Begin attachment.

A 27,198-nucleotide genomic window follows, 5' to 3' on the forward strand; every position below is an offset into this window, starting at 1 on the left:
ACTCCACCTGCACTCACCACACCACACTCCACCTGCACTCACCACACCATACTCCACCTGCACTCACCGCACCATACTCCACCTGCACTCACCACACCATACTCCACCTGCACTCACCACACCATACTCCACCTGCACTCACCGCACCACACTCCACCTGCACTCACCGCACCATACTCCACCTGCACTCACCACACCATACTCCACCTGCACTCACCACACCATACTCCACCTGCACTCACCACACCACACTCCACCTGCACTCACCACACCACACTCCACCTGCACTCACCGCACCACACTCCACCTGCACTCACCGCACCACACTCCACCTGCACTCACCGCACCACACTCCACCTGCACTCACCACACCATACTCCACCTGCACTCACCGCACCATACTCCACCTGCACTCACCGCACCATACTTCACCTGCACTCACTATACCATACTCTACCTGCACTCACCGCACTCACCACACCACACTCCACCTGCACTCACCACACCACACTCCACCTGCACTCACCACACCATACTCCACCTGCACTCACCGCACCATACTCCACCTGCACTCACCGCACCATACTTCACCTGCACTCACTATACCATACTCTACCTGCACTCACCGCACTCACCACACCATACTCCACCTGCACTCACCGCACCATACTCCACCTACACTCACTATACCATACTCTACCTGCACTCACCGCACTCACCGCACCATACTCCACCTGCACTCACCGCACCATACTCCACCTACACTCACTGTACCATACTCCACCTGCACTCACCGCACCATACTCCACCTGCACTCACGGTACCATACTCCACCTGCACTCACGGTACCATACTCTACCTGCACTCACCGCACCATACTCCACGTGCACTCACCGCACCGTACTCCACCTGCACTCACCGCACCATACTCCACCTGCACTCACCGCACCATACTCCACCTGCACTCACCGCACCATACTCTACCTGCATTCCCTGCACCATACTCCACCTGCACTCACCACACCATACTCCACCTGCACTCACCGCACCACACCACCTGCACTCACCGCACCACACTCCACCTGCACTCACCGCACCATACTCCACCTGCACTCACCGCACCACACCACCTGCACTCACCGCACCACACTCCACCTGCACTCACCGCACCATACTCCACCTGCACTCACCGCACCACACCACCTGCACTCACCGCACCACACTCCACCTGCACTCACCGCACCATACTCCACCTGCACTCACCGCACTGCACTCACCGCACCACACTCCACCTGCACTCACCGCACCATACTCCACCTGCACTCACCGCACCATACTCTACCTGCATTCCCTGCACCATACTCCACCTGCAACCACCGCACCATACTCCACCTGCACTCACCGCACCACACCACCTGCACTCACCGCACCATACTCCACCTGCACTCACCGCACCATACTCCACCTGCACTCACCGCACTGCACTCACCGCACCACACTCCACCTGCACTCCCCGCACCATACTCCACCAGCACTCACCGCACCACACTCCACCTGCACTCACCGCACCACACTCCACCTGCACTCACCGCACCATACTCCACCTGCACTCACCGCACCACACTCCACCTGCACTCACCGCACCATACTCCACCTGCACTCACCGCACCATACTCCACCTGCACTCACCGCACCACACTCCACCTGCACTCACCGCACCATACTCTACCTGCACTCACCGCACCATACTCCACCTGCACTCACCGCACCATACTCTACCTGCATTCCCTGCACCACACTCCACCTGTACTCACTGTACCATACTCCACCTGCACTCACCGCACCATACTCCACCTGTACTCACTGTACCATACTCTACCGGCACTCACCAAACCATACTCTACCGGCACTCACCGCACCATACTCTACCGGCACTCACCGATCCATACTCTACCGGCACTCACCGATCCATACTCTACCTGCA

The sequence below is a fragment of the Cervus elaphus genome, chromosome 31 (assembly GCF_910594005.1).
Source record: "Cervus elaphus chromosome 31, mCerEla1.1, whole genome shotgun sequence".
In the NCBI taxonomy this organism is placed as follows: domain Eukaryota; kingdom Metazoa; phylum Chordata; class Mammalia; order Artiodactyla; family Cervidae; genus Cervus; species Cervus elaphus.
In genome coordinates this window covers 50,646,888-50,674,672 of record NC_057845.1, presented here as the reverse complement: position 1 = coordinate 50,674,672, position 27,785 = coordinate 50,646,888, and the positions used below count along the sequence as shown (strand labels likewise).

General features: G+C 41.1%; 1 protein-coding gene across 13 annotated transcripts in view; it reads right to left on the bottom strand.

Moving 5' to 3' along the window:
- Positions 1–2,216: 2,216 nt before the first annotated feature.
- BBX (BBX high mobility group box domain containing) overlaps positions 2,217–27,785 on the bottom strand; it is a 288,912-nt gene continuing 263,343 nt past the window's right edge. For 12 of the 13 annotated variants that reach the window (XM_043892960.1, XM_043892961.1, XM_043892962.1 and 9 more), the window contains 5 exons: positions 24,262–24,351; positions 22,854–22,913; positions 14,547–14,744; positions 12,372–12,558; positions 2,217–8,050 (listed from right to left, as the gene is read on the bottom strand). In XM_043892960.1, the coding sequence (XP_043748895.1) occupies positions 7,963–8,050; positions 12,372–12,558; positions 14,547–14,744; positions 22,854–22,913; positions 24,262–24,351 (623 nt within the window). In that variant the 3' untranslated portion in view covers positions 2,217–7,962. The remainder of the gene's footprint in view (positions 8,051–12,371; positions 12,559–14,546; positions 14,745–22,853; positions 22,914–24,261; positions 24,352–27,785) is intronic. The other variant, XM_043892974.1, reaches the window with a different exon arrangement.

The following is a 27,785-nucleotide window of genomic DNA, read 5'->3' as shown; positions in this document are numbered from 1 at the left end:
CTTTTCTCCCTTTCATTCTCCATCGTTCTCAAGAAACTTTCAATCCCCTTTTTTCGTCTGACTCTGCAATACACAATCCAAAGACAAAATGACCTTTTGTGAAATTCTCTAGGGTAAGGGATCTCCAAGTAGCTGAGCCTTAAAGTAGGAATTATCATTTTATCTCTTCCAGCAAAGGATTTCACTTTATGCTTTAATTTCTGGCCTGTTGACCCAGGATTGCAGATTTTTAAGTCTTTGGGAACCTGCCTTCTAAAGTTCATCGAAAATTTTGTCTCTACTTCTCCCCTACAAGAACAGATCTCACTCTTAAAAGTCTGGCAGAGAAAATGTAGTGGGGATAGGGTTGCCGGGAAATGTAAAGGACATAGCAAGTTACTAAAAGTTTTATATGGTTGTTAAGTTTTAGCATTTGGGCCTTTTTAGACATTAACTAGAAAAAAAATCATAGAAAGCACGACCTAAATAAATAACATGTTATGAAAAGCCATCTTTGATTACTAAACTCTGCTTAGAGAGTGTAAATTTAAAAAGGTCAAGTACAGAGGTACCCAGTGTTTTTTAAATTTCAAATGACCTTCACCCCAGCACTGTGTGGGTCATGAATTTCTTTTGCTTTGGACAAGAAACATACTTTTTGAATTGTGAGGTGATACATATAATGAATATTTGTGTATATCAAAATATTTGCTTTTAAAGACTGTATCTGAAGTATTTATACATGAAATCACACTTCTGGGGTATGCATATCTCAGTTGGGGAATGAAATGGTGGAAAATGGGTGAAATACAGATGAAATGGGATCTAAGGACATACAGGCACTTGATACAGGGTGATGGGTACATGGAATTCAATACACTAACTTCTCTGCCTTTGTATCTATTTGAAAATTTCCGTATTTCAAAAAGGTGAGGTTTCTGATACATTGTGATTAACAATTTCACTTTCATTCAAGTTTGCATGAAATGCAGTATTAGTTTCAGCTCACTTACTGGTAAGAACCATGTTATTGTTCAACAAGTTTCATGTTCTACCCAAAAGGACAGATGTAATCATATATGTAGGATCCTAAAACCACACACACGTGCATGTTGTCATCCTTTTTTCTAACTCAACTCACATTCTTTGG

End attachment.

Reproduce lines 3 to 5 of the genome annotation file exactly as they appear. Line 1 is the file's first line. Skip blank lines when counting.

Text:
The sequence below is a fragment of the Cervus elaphus genome, chromosome 31 (assembly GCF_910594005.1).
Source record: "Cervus elaphus chromosome 31, mCerEla1.1, whole genome shotgun sequence".
In the NCBI taxonomy this organism is placed as follows: domain Eukaryota; kingdom Metazoa; phylum Chordata; class Mammalia; order Artiodactyla; family Cervidae; genus Cervus; species Cervus elaphus.